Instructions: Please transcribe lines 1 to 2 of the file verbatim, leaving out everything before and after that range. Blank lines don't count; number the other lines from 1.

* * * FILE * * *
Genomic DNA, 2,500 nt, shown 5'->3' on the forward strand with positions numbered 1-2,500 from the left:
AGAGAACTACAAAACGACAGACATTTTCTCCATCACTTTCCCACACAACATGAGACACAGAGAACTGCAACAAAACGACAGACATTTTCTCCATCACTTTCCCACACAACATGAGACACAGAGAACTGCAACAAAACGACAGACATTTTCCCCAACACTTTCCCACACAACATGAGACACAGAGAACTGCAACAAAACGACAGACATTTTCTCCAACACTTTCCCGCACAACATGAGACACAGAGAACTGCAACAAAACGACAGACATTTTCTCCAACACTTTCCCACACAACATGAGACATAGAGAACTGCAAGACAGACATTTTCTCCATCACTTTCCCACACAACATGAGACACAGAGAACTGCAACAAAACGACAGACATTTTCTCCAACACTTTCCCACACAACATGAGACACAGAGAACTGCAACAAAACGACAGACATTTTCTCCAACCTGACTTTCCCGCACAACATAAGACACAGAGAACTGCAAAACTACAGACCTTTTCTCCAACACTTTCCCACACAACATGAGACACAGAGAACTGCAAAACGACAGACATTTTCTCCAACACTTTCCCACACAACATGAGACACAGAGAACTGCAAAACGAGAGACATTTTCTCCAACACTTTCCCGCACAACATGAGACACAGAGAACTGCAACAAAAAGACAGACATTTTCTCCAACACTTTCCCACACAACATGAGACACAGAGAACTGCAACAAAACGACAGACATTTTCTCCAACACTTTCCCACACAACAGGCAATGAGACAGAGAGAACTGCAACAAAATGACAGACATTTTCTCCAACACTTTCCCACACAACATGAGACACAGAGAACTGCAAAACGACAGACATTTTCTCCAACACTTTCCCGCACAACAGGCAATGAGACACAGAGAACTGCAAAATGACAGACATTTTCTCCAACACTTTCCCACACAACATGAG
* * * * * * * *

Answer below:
Genomic DNA, 2,500 nt, shown 5'->3' on the forward strand with positions numbered 1-2,500 from the left:
AGAGAACTACAAAACGACAGACATTTTCTCCATCACTTTCCCACACAACATGAGACACAGAGAACTGCAACAAAACGACAGACATTTTCTCCATCACTTTCCCACACAACATGAGACACAGAGAACTGCAACAAAACGACAGACATTTTCCCCAACACTTTCCCACACAACATGAGACACAGAGAACTGCAACAAAACGACAGACATTTTCTCCAACACTTTCCCGCACAACATGAGACACAGAGAACTGCAACAAAACGACAGACATTTTCTCCAACACTTTCCCACACAACATGAGACATAGAGAACTGCAAGACAGACATTTTCTCCATCACTTTCCCACACAACATGAGACACAGAGAACTGCAACAAAACGACAGACATTTTCTCCAACACTTTCCCACACAACATGAGACACAGAGAACTGCAACAAAACGACAGACATTTTCTCCAACCTGACTTTCCCGCACAACATAAGACACAGAGAACTGCAAAACTACAGACCTTTTCTCCAACACTTTCCCACACAACATGAGACACAGAGAACTGCAAAACGACAGACATTTTCTCCAACACTTTCCCACACAACATGAGACACAGAGAACTGCAAAACGAGAGACATTTTCTCCAACACTTTCCCGCACAACATGAGACACAGAGAACTGCAACAAAAAGACAGACATTTTCTCCAACACTTTCCCACACAACATGAGACACAGAGAACTGCAACAAAACGACAGACATTTTCTCCAACACTTTCCCACACAACAGGCAATGAGACAGAGAGAACTGCAACAAAATGACAGACATTTTCTCCAACACTTTCCCACACAACATGAGACACAGAGAACTGCAAAACGACAGACATTTTCTCCAACACTTTCCCGCACAACAGGCAATGAGACACAGAGAACTGCAAAATGACAGACATTTTCTCCAACACTTTCCCACACAACATGAG